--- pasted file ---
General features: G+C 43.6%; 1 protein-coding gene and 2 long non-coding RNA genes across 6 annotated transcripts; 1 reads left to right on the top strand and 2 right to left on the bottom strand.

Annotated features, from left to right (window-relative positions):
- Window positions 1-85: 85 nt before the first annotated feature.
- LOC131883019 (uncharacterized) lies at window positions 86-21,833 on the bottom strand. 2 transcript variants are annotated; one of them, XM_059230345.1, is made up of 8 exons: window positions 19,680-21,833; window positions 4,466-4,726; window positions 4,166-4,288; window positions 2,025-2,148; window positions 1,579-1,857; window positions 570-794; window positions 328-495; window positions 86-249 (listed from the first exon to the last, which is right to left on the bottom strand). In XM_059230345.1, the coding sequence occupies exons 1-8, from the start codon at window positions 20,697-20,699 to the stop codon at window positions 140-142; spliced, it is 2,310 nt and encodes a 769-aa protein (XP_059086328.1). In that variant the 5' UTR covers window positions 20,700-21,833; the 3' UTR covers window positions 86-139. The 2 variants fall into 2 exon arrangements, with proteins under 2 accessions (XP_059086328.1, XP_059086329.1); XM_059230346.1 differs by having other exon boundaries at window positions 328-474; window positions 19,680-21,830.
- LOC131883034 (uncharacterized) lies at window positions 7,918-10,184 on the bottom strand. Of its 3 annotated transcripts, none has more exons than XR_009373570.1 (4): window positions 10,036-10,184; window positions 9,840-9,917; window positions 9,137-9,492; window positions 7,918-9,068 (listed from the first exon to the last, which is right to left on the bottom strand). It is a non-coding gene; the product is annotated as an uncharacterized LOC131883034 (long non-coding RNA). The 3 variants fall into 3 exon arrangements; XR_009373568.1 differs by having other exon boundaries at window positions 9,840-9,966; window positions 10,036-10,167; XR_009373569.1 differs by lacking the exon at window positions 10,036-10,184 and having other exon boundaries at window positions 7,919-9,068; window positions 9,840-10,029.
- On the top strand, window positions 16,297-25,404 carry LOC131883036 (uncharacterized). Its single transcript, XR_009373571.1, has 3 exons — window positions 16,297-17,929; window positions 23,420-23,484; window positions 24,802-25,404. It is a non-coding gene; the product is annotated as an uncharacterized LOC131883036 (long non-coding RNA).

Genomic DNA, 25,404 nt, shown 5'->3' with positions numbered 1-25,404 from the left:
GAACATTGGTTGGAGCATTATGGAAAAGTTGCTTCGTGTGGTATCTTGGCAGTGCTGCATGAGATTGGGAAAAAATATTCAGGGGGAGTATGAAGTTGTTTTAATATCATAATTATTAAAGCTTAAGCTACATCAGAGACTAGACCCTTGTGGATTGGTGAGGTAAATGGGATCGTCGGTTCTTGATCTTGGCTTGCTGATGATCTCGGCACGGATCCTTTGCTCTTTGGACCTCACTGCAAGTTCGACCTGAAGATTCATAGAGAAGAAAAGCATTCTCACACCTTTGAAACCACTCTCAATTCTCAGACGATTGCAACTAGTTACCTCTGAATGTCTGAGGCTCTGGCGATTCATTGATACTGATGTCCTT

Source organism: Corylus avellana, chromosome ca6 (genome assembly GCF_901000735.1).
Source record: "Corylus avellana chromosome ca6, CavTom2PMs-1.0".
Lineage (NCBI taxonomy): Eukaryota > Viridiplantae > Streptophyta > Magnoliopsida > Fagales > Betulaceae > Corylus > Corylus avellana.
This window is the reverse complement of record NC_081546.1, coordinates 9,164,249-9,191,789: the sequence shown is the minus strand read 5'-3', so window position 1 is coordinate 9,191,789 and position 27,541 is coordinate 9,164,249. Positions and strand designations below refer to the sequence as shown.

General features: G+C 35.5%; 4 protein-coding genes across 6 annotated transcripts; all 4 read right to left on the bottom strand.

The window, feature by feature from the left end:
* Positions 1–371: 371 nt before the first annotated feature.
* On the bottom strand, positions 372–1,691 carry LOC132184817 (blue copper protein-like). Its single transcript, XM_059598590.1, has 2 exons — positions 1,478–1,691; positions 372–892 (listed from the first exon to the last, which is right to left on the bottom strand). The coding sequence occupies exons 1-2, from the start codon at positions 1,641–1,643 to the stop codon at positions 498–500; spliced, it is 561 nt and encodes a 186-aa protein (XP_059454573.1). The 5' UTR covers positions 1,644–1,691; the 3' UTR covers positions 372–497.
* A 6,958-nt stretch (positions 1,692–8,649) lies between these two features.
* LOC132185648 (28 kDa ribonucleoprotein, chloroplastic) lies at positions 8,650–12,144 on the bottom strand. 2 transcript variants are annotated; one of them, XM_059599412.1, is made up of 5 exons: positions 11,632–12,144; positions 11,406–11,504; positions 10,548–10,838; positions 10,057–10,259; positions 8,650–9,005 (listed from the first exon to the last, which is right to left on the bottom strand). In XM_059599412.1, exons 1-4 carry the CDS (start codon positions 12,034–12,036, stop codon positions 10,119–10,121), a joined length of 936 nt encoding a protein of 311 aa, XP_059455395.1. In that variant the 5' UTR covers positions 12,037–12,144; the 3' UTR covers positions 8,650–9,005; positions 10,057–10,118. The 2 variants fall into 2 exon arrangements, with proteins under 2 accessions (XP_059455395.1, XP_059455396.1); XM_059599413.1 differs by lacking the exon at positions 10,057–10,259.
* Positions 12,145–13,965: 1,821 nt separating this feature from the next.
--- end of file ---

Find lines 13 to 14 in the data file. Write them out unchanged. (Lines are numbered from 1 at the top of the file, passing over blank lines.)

General features: G+C 35.5%; 4 protein-coding genes across 6 annotated transcripts; all 4 read right to left on the bottom strand.

The window, feature by feature from the left end: